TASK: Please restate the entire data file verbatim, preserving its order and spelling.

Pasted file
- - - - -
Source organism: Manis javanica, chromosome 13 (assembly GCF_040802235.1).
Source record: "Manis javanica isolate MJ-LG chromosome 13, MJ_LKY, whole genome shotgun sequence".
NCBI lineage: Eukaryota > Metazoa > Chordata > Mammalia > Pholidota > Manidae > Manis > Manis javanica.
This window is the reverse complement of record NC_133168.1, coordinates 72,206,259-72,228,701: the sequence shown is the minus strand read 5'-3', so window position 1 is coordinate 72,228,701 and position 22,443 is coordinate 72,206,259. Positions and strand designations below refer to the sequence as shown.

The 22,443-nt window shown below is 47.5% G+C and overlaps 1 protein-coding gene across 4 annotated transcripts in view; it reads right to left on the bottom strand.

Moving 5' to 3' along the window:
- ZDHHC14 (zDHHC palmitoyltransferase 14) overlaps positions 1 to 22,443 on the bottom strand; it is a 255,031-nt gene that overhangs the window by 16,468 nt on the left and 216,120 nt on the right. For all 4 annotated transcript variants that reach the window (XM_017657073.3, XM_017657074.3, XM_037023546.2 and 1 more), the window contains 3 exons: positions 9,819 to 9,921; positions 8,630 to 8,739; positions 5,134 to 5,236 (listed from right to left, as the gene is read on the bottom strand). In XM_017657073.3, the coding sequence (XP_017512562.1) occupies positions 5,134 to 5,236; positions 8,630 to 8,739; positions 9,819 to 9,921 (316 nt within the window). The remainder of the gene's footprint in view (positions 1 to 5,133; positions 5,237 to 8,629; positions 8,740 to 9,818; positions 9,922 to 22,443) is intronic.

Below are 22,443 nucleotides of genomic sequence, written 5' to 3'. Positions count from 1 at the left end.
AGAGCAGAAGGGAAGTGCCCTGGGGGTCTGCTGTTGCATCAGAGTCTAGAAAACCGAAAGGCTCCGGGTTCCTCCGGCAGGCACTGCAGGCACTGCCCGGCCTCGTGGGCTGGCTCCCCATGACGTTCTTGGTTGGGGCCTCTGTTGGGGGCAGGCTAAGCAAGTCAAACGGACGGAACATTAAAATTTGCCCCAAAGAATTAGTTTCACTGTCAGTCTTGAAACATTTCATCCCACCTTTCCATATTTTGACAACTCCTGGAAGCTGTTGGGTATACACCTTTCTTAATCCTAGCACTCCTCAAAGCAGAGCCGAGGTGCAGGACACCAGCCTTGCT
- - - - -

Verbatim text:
Source organism: Manis javanica, chromosome 13 (assembly GCF_040802235.1).
Source record: "Manis javanica isolate MJ-LG chromosome 13, MJ_LKY, whole genome shotgun sequence".
NCBI lineage: Eukaryota > Metazoa > Chordata > Mammalia > Pholidota > Manidae > Manis > Manis javanica.
This window is the reverse complement of record NC_133168.1, coordinates 72,206,259-72,228,701: the sequence shown is the minus strand read 5'-3', so window position 1 is coordinate 72,228,701 and position 22,443 is coordinate 72,206,259. Positions and strand designations below refer to the sequence as shown.

The 22,443-nt window shown below is 47.5% G+C and overlaps 1 protein-coding gene across 4 annotated transcripts in view; it reads right to left on the bottom strand.

Moving 5' to 3' along the window:
- ZDHHC14 (zDHHC palmitoyltransferase 14) overlaps positions 1 to 22,443 on the bottom strand; it is a 255,031-nt gene that overhangs the window by 16,468 nt on the left and 216,120 nt on the right. For all 4 annotated transcript variants that reach the window (XM_017657073.3, XM_017657074.3, XM_037023546.2 and 1 more), the window contains 3 exons: positions 9,819 to 9,921; positions 8,630 to 8,739; positions 5,134 to 5,236 (listed from right to left, as the gene is read on the bottom strand). In XM_017657073.3, the coding sequence (XP_017512562.1) occupies positions 5,134 to 5,236; positions 8,630 to 8,739; positions 9,819 to 9,921 (316 nt within the window). The remainder of the gene's footprint in view (positions 1 to 5,133; positions 5,237 to 8,629; positions 8,740 to 9,818; positions 9,922 to 22,443) is intronic.

Below are 22,443 nucleotides of genomic sequence, written 5' to 3'. Positions count from 1 at the left end.
AGAGCAGAAGGGAAGTGCCCTGGGGGTCTGCTGTTGCATCAGAGTCTAGAAAACCGAAAGGCTCCGGGTTCCTCCGGCAGGCACTGCAGGCACTGCCCGGCCTCGTGGGCTGGCTCCCCATGACGTTCTTGGTTGGGGCCTCTGTTGGGGGCAGGCTAAGCAAGTCAAACGGACGGAACATTAAAATTTGCCCCAAAGAATTAGTTTCACTGTCAGTCTTGAAACATTTCATCCCACCTTTCCATATTTTGACAACTCCTGGAAGCTGTTGGGTATACACCTTTCTTAATCCTAGCACTCCTCAAAGCAGAGCCGAGGTGCAGGACACCAGCCTTGCT